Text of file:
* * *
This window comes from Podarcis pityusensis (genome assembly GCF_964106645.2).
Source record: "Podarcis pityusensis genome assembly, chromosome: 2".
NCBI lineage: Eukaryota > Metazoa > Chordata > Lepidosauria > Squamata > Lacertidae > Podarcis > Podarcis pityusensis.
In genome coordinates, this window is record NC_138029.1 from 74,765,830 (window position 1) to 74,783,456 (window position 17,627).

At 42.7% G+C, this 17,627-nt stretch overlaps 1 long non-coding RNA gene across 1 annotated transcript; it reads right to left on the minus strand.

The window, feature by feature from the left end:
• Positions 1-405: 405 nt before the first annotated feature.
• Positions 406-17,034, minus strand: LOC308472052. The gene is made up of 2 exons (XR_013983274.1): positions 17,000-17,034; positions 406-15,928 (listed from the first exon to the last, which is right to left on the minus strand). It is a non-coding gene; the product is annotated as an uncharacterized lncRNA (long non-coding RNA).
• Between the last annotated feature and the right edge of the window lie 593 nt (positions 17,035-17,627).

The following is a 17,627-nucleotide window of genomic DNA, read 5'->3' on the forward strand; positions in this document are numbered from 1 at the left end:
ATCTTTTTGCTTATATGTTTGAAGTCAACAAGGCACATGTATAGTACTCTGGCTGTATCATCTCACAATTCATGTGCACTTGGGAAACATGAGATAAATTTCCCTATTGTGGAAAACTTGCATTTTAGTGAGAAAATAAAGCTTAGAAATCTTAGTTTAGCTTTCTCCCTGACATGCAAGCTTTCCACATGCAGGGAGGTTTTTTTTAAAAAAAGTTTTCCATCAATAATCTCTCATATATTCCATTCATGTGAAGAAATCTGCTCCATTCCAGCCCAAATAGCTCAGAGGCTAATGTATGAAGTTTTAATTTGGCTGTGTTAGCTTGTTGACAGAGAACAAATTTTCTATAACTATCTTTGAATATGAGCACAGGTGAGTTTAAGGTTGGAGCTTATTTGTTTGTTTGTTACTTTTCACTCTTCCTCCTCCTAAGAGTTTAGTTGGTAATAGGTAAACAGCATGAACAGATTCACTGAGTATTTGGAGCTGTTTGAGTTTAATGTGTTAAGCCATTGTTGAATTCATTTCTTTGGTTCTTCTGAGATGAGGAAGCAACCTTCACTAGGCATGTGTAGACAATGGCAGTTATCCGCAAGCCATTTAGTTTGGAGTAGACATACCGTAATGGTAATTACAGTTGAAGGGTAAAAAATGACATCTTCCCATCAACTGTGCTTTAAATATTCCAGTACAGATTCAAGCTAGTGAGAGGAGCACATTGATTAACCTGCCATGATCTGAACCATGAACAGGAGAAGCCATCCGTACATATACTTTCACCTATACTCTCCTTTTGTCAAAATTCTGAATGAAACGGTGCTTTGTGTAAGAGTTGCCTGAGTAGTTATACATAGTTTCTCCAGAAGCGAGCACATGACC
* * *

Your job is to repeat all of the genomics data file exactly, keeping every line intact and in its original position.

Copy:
This window comes from Podarcis pityusensis (genome assembly GCF_964106645.2).
Source record: "Podarcis pityusensis genome assembly, chromosome: 2".
NCBI lineage: Eukaryota > Metazoa > Chordata > Lepidosauria > Squamata > Lacertidae > Podarcis > Podarcis pityusensis.
In genome coordinates, this window is record NC_138029.1 from 74,765,830 (window position 1) to 74,783,456 (window position 17,627).

At 42.7% G+C, this 17,627-nt stretch overlaps 1 long non-coding RNA gene across 1 annotated transcript; it reads right to left on the minus strand.

The window, feature by feature from the left end:
• Positions 1-405: 405 nt before the first annotated feature.
• Positions 406-17,034, minus strand: LOC308472052. The gene is made up of 2 exons (XR_013983274.1): positions 17,000-17,034; positions 406-15,928 (listed from the first exon to the last, which is right to left on the minus strand). It is a non-coding gene; the product is annotated as an uncharacterized lncRNA (long non-coding RNA).
• Between the last annotated feature and the right edge of the window lie 593 nt (positions 17,035-17,627).

The following is a 17,627-nucleotide window of genomic DNA, read 5'->3' on the forward strand; positions in this document are numbered from 1 at the left end:
ATCTTTTTGCTTATATGTTTGAAGTCAACAAGGCACATGTATAGTACTCTGGCTGTATCATCTCACAATTCATGTGCACTTGGGAAACATGAGATAAATTTCCCTATTGTGGAAAACTTGCATTTTAGTGAGAAAATAAAGCTTAGAAATCTTAGTTTAGCTTTCTCCCTGACATGCAAGCTTTCCACATGCAGGGAGGTTTTTTTTAAAAAAAGTTTTCCATCAATAATCTCTCATATATTCCATTCATGTGAAGAAATCTGCTCCATTCCAGCCCAAATAGCTCAGAGGCTAATGTATGAAGTTTTAATTTGGCTGTGTTAGCTTGTTGACAGAGAACAAATTTTCTATAACTATCTTTGAATATGAGCACAGGTGAGTTTAAGGTTGGAGCTTATTTGTTTGTTTGTTACTTTTCACTCTTCCTCCTCCTAAGAGTTTAGTTGGTAATAGGTAAACAGCATGAACAGATTCACTGAGTATTTGGAGCTGTTTGAGTTTAATGTGTTAAGCCATTGTTGAATTCATTTCTTTGGTTCTTCTGAGATGAGGAAGCAACCTTCACTAGGCATGTGTAGACAATGGCAGTTATCCGCAAGCCATTTAGTTTGGAGTAGACATACCGTAATGGTAATTACAGTTGAAGGGTAAAAAATGACATCTTCCCATCAACTGTGCTTTAAATATTCCAGTACAGATTCAAGCTAGTGAGAGGAGCACATTGATTAACCTGCCATGATCTGAACCATGAACAGGAGAAGCCATCCGTACATATACTTTCACCTATACTCTCCTTTTGTCAAAATTCTGAATGAAACGGTGCTTTGTGTAAGAGTTGCCTGAGTAGTTATACATAGTTTCTCCAGAAGCGAGCACATGACC